I have sat in my sin. The same sin I regurgitated time and time again. It varies in the type of sin. Sometimes it’s gluttony. Often it’s pride. Sometimes it’s despair. Often it’s laziness. My soul cycles through sin again and again and again… My soul while it wallows in sin, expecting to find boundless joy and delight, instead gleans dry bitterness and misery.
“Restore to me the joy of Your salvation.”
I desperately needed salvation. And the beautiful gift is that joy is inextricably linked to my neediness. So often I think of joy being rooted in my self-sufficiency or amazingness. But here I see that joy is rooted in desperate neediness. Only those in need require salvation.
“And uphold me by Your generous Spirit.”
David sinned grossly. He committed murder and adultery. These are sins that time has not softened and culture has not minimized. But here, in this moment of confession, David acknowledges God’s generosity towards him as a sinner. Let’s not forget that, as a result of David’s sin, God had already taken the life of David’s baby. In addition, He promised that the sword would not depart from David’s house. Turmoil and anarchy would characterize the remainder of David’s reign. Yet David speaks of joy in God and God’s “generous” Spirit
Too often we cheapen grace by forgetting that sin always has a price-tag. Yet, when God disciplines us to keep us from sin’s destructive path, that action is grace—undeserved. God could just wipe us out, but instead “He disciplines those He loves.”
“And sinners shall be converted to You.
Deliver me from the guilt of bloodshed, O God,
The God of my salvation,”
But some of us struggle with “grace” in a different way. We sit there and say, “Please God bring on the punishment. I’m a worthless worm. I’m going to sit here and wallow in shame until your lightning bolts strike me!”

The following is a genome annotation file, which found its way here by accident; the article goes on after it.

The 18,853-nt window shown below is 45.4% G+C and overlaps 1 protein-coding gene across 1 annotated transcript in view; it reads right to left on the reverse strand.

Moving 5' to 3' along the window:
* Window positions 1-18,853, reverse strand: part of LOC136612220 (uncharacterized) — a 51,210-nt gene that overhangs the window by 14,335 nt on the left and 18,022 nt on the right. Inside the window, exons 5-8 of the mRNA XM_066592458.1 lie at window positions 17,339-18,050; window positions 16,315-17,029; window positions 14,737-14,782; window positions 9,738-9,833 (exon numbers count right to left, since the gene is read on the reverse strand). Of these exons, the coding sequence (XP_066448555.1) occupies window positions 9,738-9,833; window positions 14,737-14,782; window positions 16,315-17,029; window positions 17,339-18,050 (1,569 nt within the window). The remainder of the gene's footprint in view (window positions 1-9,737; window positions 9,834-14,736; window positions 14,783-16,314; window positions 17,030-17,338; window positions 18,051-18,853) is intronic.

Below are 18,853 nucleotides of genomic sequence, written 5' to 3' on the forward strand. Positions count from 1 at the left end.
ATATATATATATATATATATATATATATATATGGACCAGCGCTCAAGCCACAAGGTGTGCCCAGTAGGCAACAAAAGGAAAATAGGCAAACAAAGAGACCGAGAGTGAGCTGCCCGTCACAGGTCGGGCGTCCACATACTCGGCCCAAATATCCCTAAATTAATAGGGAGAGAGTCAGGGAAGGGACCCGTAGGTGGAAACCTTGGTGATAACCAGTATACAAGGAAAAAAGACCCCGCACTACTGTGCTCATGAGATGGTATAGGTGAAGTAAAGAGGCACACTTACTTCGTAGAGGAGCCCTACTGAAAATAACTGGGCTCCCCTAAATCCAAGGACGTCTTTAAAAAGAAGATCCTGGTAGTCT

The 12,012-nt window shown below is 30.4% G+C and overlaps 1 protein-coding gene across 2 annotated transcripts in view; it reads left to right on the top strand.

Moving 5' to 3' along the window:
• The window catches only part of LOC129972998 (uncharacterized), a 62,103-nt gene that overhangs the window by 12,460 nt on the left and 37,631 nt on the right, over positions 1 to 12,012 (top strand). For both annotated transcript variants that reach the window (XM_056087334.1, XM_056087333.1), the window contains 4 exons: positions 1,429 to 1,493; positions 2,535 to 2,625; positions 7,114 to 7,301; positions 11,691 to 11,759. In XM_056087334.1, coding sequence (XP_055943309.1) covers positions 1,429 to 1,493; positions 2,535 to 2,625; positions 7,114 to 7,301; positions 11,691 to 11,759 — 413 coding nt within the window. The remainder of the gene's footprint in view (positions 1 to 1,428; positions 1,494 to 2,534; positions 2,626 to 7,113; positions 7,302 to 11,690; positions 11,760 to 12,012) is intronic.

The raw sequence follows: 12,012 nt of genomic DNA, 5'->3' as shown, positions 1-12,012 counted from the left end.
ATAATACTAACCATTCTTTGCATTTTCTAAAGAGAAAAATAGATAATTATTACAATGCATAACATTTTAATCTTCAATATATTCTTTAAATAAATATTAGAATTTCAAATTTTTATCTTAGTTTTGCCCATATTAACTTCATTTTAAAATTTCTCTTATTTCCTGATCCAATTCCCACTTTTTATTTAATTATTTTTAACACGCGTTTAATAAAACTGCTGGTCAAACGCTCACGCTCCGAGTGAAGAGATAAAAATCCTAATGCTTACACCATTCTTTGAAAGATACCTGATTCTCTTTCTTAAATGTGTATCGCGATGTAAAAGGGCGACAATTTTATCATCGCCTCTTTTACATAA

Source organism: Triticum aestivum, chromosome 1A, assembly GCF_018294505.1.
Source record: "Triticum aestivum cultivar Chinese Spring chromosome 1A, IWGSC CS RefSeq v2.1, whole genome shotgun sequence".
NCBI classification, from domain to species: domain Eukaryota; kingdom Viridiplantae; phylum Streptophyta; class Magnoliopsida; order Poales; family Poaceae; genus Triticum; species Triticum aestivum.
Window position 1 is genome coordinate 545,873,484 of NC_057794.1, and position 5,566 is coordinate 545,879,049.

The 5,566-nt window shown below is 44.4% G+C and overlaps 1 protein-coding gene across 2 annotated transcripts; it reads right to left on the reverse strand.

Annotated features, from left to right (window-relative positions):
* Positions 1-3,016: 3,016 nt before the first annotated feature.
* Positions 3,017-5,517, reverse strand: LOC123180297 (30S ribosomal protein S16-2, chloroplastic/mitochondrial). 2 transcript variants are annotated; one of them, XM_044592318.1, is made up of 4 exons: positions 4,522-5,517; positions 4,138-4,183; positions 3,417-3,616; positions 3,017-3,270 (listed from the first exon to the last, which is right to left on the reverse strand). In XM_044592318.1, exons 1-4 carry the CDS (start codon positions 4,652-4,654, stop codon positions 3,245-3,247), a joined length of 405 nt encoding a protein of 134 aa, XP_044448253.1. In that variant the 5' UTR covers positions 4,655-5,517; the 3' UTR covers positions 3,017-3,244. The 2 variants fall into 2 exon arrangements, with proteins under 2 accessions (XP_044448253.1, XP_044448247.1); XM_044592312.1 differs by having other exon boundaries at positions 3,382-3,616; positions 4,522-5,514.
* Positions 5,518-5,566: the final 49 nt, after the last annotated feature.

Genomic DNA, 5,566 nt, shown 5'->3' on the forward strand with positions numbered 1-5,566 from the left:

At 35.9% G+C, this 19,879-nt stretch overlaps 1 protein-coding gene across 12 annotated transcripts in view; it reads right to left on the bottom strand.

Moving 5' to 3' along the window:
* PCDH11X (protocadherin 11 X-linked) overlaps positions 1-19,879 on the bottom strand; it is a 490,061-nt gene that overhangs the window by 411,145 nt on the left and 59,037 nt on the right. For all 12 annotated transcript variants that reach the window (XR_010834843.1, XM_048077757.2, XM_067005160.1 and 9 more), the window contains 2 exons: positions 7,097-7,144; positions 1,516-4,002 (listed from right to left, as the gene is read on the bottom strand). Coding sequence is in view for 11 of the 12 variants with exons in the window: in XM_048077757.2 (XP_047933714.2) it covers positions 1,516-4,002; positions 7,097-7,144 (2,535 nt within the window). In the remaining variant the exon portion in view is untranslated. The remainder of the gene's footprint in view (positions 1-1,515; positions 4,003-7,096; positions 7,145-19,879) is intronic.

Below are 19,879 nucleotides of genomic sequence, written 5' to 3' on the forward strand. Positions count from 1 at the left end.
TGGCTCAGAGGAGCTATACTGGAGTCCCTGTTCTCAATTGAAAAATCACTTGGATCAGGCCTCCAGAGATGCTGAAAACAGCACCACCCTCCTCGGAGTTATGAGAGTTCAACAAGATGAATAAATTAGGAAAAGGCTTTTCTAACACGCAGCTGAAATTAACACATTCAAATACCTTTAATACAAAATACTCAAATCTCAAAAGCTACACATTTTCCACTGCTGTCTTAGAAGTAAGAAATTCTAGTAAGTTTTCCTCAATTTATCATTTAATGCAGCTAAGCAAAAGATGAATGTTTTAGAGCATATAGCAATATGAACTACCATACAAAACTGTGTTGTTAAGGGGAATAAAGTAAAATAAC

To this person, these verses offer a second perspective on grace.
David says that God has the ability to turn his egregious sins into opportunities to proclaim God’s generosity to everyone—so much so that people will be converted! David says, “You have turned my sin around so graciously that I’ve now got an amazing story to share! It’s so amazing that people will hear it and run to you, because you are so gracious and amazing!”
It is tempting to take our sin and sweep it under the rug. I don’t naturally want to tell you that my biggest battle is healthy eating. I don’t want you to know the battle that French fries cause, and I certainly don’t want to tell you when I’ve stumbled, fallen, and indulged my flesh rather than served my Savior. I want to cover that up. Food seems like such a stupid reason to scorn my salvation. But then again, any sort of sin: arrogance, elicit sex, worry, idolatry… they all seem so bitter and disgusting when shown in the light of the cross. We cringe and wish we could hide our insufficiency, but here the psalmist drags it into the light. These sins serve a greater purpose: they whisper our failings, yes, but they shout the beauty of our God’s salvation.
Don’t cheapen grace. Remember that discipline is part of grace. Jesus paid sin’s price tag, but our loving Father still won’t let us get joy out of sin. It will always cost so that we run back to Him. And for those of us who think we’re too repulsive for grace to touch, remember that God has the ability to turn traitors into teachers, and iniquities into instruction for others.
“And my tongue shall sing aloud of Your righteousness.”
Those who shout the loudest in joy, are those who are most aware of how far they fell, and how great their rescue truly was. So, sing your redemption, proclaim the lessons of past sin. And delight in a God who ransoms the ugly and transforms it to joy.